Saturday Night Fever caused pop culture shockwaves when it arrived in theatres in 1977. The soundtrack album also became one of the best-selling albums in history, and remains definitive music of the era. Actor John Travolta became a superstar overnight, though, by 1983, a series of commercial flops had diminished his standing. Paramount, the studio behind Saturday Night Fever, had long pursued Travolta for a sequel, and with the actor having fallen on hard times, he finally accepted.
Enter another 70s luminary: Sylvester Stallone. Hot off the success of Rocky III, Stallone signed to write and direct the follow up, which would pick up with Travolta’s disco rat character trying to get into a Broadway chorus line. Despite a strong box office haul, critics befouled Staying Alive as a heartless, brainless attempt to cash in on the original. Entertainment Weekly has since named it the worst sequel of all time.
Critics often accuse George Lucas of crafting unnecessary sequels, including the follow up to his first big hit, American Graffiti. Credit Lucas for taking a clever approach, even if it didn’t pan out well.
More American Graffiti returns to the characters of the original film, albeit in four different time periods. Director Bill Norton, at Lucas’s behest, filmed the four sequences in different formats, almost making the film something of an anthology piece. It also took advantage of the countercultural revolution of the late '60s to add drama to the proceedings. Despite the powerful ambition of the film, the story never quite takes off…or even comes across lucid.
Lucas later joked that the film made “ten cents,” and wonders to this day why he made it. Despite Lucas’s penchant for re-releasing films with updated effects or tweaks in editing multiple times over, More American Graffiti remains off the cinematic radar, perhaps because no amount of meddling could make the film any better.
The original Caddyshack still has an avid following courtesy of the cult of Bill Murray, and enjoys frequent showings on television as well as steady sales on home media. When the original hit theatres in 1980, it basked in box office successes and enjoyed strong critical notices. Producer Jon Peters, who would later become known as producer of Batman, Wild Wild West and the ill-fated Superman Lives project, lobbied hard for a follow up, and when star Rodney Dangerfield showed interest, Peters tapped original writer Harold Ramis to build the film into a Dangerfield vehicle. Ramis reluctantly agreed.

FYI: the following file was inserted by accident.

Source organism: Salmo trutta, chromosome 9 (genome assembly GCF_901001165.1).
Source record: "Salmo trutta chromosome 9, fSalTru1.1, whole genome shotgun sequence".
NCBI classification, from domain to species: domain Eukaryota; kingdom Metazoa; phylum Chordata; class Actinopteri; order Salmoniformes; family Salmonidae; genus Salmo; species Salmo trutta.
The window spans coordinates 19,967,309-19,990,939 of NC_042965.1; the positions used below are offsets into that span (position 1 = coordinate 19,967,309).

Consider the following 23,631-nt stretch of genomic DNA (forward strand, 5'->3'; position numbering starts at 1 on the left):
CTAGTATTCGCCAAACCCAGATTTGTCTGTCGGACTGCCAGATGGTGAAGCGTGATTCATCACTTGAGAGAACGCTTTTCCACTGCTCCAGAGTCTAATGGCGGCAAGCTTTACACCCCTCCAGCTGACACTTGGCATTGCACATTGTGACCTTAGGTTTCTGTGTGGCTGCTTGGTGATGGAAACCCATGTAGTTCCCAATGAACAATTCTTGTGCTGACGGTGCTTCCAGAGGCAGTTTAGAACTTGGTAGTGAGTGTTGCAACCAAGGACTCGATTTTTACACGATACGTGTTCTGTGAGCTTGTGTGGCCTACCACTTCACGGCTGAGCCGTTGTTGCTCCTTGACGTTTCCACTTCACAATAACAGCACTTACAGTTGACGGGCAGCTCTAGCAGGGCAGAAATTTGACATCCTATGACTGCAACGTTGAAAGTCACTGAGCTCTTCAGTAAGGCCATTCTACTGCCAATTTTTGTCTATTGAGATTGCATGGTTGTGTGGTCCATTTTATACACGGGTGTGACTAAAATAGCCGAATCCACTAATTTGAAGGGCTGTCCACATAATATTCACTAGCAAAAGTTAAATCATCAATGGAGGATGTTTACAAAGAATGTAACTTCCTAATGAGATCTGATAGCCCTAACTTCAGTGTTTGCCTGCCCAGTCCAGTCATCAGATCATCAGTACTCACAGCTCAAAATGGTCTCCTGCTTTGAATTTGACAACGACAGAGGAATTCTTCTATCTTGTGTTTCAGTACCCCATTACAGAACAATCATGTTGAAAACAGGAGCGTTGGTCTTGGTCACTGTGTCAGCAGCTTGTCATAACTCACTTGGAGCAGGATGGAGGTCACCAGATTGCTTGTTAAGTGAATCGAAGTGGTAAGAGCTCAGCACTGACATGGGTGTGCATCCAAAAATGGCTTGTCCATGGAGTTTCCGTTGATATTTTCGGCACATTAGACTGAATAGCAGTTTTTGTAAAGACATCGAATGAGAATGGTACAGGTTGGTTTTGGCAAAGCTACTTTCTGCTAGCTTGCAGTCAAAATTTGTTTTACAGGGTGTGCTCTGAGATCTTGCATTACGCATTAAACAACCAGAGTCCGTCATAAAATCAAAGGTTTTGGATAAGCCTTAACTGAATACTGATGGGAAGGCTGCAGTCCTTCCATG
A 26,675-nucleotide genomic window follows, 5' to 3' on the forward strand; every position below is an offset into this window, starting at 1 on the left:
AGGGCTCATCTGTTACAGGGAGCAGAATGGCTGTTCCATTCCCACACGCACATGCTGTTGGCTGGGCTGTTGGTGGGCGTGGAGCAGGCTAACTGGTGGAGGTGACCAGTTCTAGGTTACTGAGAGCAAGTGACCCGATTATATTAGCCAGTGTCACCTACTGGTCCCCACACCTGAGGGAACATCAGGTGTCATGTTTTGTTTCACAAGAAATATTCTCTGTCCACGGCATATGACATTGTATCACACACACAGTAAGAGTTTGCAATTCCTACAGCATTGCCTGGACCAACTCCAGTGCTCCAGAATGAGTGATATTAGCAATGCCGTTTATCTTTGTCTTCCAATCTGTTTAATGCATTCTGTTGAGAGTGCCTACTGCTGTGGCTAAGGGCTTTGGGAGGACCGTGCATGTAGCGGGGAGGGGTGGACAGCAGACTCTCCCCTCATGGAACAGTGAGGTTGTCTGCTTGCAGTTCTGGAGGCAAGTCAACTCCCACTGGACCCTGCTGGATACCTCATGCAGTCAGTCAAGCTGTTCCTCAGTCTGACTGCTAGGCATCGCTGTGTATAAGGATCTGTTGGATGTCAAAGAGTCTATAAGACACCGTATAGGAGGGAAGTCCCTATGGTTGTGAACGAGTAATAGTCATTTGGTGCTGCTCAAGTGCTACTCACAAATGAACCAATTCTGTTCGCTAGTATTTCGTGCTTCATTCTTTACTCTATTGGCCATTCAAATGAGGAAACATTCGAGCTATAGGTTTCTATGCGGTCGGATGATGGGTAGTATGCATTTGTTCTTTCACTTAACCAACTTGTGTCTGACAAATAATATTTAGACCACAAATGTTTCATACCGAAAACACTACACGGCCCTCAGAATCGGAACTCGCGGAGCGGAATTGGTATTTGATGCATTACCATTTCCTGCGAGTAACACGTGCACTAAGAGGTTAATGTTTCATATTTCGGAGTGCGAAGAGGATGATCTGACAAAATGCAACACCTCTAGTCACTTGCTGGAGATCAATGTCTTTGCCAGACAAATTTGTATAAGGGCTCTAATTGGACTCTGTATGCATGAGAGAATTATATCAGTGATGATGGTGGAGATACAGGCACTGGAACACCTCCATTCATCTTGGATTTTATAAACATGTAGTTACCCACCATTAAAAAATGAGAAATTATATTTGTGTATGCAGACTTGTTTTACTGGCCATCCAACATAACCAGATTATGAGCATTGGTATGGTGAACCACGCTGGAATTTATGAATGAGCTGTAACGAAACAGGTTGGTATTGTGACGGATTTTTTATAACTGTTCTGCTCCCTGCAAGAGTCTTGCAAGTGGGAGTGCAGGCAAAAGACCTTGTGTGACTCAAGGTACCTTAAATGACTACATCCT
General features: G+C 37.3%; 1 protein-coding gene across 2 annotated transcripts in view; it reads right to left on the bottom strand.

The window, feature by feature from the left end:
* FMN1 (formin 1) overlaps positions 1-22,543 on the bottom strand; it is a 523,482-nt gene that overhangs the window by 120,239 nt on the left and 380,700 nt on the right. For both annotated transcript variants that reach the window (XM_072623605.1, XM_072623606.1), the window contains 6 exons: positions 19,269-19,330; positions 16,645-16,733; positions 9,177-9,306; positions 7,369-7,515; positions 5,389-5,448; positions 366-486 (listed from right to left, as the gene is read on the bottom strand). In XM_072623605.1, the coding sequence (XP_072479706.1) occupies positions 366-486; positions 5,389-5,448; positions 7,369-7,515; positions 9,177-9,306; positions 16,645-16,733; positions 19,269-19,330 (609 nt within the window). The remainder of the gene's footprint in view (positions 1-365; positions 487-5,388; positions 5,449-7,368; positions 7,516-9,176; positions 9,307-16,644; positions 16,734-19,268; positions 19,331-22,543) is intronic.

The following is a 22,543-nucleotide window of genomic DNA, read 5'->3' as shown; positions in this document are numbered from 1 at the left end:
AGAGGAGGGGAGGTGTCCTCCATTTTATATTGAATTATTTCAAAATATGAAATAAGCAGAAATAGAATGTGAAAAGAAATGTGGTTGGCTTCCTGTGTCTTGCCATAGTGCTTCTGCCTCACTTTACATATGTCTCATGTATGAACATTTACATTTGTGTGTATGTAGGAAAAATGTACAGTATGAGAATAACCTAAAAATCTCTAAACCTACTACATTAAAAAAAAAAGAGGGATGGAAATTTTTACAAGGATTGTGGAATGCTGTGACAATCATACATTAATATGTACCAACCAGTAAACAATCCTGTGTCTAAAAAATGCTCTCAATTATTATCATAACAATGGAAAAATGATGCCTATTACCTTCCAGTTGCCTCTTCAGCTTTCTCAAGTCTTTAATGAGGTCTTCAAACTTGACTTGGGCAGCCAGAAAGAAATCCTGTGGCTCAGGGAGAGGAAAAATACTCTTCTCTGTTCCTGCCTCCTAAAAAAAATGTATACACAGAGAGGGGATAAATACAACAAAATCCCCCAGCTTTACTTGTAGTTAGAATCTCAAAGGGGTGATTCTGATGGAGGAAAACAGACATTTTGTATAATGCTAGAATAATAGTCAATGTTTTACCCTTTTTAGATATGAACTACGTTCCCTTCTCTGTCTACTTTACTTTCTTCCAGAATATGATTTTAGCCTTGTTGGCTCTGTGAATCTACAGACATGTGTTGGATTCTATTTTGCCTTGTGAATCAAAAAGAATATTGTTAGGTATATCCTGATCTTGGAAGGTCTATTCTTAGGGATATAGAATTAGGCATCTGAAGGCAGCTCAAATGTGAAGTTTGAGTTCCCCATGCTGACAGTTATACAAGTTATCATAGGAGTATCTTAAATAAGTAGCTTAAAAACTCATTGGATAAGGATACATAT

Perhaps sensing a disaster at hand, Dangerfield jumped ship, as did Ramis, leaving the film to move ahead with only Chevy Chase returning from the first outing (not counting the dancing puppet gopher, of course, and maybe he deserves mention). Chase has expressed his strong regret for appearing in the movie, which bombed on release and did nothing to help the careers of its performers, Chase included.
Science fiction and sequels go hand in hand, and Arthur C. Clarke’s novel 2001: A Space Odyssey is no exception. Adapted to the big screen by Stanley Kubrick, critics often cite the film as one of the best ever, and definitive of the sci-fi genre. Clark penned three more novels in the 2001 series, and by 1984, the studio bosses at MGM thought they could make the artistic legacy of Kubrick’s film into a commercial one.
Peter Hyams stepped in as director, adapting the book and retrieving original cast members Douglas Rain and Kier Dullea for this sequel. He also tapped then-hot actors John Lithgow, Helen Mirren, and Roy Scheider to play new characters which return to Jupiter in search of the spacecraft Discovery and her crew. The budget to the film quickly spiraled out of control thanks to the required special effects, and while the movie did earn some positive critical notice, it flopped in theatres, a victim of the Beverly Hills Cop juggernaut it competed against. Fans of the original Kubrick outing would often just assume this sequel goes unmentioned.
The original Dirty Dancing caused a sensation in 1987 for its blend of nostalgia, humor, issues and sexy stars in the form of Jennifer Grey and Patrick Swayze. Had it debuted today, no doubt a sequel would have followed soon thereafter. Yet, in 1987 Hollywood had more restraint when it came to creating franchises from unlikely sources, so rather than produce the next chapter in the saga of Baby and Johnny, it produced a TV series instead. Unrelated to the film but for the title, it met with swift cancellation.
In 2004 though, Swayze’s career had taken a downturn, and the enduring fandom of the original prompted producer Lawrence Bender to move ahead on a prequel, as was the style of the time. In fact, Dirty Dancing: Havana Nights had originally been conceived as a serious drama about the Cuban Revolution before Bender had the script adapted to fit the Dirty Dancing formula. The finished film isn’t quite a prequel, nor is it a remake — rather; it has qualities of both, including a cameo from Swayze. The movie flopped on release amid a harsh critical reception, suggesting that fans of the original preferred Baby left in a corner.
Which sequels did we forget you'd forgotten? Sound off in the comments.